Every year, roughly 100 American children under age 5 die and about 2,000 are injured when vehicles back over them.
That danger soon may be minimized. In December 2010, the U.S. Department of Transportation proposed that most cars be equipped with backup camera systems. The proposal aims to help eliminate blind spots behind vehicles that can obscure the presence of bystanders, especially small children and the elderly.
“There is no more tragic accident than for a parent or caregiver to back out of a garage or driveway and kill or injure an undetected child playing behind the vehicle,” U.S. Transportation Secretary Ray LaHood said in announcing the backup camera proposal.
The proposal was required by Congress as part of the Cameron Gulbransen Kids Transportation Safety Act. The federal law is named for a 2-year-old boy who was killed when his father accidentally backed over him in the family's driveway.
In all, an average of 292 deaths and 18,000 injuries occur each year in the United States as a result of back-over crashes, according to the National Highway Traffic Safety Administration. Those numbers could be cut by as much as half if back-up camera systems become standard, the safety agency predicts.
Many of these back-over accidents are a result of a significant blind spot behind vehicles. On average, sedans have a rear blind spot of 12 feet. For minivans, that number increases to 13 feet. SUVs have a blind spot of 14 feet, and pickups top the list with an average blind spot of 30 feet.
Auto manufacturers say they're working with federal officials on the camera proposal.
Broadening the rear view
The proposed rule would expand the required rear view for all passenger cars, minivans, pickup trucks, buses, and low-speed vehicles weighing up to 10,000 pounds. This expanded view would allow drivers to see directly behind the vehicle when the transmission is in reverse.
To comply with the proposed mandate, auto manufacturers almost certainly will install video cameras on the back of vehicles, along with interior video displays. Ten percent of new vehicles must comply by September 2012. That number climbs to 40 percent by September 2013 and 100 percent by September 2014.
Ford Motor Co. says rear-view cameras will available on nearly all Ford and Lincoln models by the end of 2011. Jim Buczkowski, director of electrical and electronics systems engineering at Ford, says the automaker's research "shows that visibility is one of the biggest customer concerns today."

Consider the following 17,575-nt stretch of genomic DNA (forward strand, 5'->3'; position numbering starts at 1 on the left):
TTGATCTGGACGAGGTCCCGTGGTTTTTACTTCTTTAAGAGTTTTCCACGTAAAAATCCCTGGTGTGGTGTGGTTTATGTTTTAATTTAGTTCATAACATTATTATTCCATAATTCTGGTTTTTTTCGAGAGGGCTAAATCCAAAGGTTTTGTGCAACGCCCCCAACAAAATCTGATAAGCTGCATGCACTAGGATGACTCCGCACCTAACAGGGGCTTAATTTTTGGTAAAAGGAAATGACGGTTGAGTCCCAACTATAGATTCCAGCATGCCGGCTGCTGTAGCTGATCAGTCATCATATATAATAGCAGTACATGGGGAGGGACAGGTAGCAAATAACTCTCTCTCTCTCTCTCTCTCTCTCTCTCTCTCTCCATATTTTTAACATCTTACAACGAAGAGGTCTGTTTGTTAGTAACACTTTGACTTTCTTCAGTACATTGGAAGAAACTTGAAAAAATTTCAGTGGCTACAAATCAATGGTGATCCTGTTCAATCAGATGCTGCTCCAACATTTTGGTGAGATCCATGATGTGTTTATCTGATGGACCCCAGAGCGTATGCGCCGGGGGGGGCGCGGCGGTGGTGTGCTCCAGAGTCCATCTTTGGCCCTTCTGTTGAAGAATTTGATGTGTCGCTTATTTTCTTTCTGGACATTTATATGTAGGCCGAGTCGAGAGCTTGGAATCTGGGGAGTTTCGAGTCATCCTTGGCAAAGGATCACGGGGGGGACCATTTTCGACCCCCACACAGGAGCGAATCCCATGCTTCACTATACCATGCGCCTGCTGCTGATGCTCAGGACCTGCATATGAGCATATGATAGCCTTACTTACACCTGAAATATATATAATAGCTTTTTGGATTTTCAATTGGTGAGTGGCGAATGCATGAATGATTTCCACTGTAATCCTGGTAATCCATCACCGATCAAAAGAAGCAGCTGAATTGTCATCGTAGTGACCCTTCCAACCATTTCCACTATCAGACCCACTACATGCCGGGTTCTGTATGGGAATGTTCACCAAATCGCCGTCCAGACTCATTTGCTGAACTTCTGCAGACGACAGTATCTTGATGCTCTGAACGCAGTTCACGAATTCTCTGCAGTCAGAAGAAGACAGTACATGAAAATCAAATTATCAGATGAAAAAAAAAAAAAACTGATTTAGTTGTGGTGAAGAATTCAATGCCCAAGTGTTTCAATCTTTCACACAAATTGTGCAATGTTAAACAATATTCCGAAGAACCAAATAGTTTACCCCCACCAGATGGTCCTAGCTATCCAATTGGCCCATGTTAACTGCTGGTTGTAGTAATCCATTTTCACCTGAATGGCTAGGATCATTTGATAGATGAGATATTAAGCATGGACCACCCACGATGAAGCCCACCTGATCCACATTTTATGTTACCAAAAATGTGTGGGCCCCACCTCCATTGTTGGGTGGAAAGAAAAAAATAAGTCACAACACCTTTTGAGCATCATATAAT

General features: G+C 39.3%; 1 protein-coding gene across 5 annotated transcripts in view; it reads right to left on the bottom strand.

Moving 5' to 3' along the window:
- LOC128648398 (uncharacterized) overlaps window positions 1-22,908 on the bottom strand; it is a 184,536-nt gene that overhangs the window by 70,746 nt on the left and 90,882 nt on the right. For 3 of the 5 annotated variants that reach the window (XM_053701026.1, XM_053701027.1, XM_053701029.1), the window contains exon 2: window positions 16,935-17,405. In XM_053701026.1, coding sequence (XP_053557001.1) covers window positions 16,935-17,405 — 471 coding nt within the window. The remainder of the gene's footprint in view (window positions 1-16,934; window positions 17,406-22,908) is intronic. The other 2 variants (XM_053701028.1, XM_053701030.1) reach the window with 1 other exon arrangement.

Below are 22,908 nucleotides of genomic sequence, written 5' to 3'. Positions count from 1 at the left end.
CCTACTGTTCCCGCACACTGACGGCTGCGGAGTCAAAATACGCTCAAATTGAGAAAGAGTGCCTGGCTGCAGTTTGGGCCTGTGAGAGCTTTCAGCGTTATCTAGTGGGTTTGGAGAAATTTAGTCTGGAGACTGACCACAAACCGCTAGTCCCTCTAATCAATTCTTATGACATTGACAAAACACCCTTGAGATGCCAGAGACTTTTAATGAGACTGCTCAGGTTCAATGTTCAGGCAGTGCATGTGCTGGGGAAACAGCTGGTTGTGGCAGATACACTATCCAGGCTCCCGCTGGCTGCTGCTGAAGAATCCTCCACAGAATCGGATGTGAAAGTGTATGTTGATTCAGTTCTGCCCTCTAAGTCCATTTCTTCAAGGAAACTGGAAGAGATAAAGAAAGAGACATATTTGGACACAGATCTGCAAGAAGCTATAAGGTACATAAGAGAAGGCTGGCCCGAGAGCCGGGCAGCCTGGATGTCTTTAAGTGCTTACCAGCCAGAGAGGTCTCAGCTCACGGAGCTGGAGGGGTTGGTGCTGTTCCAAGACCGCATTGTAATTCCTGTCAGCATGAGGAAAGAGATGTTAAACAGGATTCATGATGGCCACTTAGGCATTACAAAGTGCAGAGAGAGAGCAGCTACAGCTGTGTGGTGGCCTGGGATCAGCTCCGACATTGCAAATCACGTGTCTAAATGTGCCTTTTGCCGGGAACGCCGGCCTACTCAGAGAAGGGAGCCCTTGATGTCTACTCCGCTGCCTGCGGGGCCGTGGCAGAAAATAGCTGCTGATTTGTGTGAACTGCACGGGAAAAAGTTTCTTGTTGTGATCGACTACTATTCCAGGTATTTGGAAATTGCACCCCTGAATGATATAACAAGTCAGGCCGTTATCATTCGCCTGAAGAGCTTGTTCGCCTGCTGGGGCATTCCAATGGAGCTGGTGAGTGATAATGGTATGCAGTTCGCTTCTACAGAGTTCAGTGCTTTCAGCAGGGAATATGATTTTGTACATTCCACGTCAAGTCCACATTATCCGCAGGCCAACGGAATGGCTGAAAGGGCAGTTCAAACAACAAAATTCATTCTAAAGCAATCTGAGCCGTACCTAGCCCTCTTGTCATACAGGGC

Some vehicles already have cameras installed, but they are used more for parking assistance than for safety, says Wade Newton, a spokesman for the Alliance of Automobile Manufacturers. Consumers interested in rear-view cameras for their cars do not need to wait for a new vehicle, though. Cameras can be purchased and installed in older vehicles.
A check on Amazon.com found that a backup camera and video monitor could be purchased together for roughly $70 and up.
Weighing costs and benefits
When seat belts initially were required, some balked at the idea, consumer advocate Christopher Elliott says. Just as seat belts now are the norm, rear-view cameras will become standard, Elliott says.
Installing cameras in vehicles may cause the price of a car to increase slightly, Newton says. When the federal government's final rule comes out -- Feb. 28, 2011, is the deadline -- auto manufacturers will have a better idea of what equipment they'll need to install and what price adjustments need to be made, he says.
In a year's worth of auto manufacturing, equipping a fleet of 16.6 million new vehicles with backup camera systems would cost $1.9 billion to $2.7 billion, according to an estimate from the National Highway Traffic Safety Administration.
Costs for a rear-view video system are estimated at $58 to $88 for a vehicle already equipped with a navigation system or another type of visual display, according to the National Highway Traffic Safety Administration, and at $158 to $189 for a vehicle requiring a dashboard-mounted video monitor.
However, those costs could be offset by lower auto insurance premiums.
Auto insurers use a driver's claims history to set rates. If built-in cameras are found to reduce accident frequency and severity, that could lead to a reduction in insurance premiums, says Michael Barry, a spokesman for the Insurance Information Institute. Discounts may be offered to those who already have backup cameras, but only after a track record of safety has been established, Barry says.
Elliott, the consumer advocate, wholeheartedly embraces backup cameras. Several years ago, Elliott was backing his car out of the garage but didn’t see his daughter, who had gotten out of the house without his knowledge. Elliott came within inches of crushing her with his car.
“With a camera,” Elliott says, “I would have seen her.”
Putting safety first
Until backup cameras become mandatory, experts offer these tips on how to be a safer driver when you're in reverse:
- Walk around the back of the vehicle before hopping in, Elliott says. This will help you detect any people or objects that you may not have seen from the driver's seat.
- Use all of your vehicle's mirrors when backing up.
- Warn children of the dangers of playing around parked cars, and remind them to be aware of vehicles moving in reverse.
- Put all child passengers in your car before putting the key in the ignition.
- Make sure you know the location of family members who are not traveling with you before backing out of a driveway or garage.
--Rachel Hartman and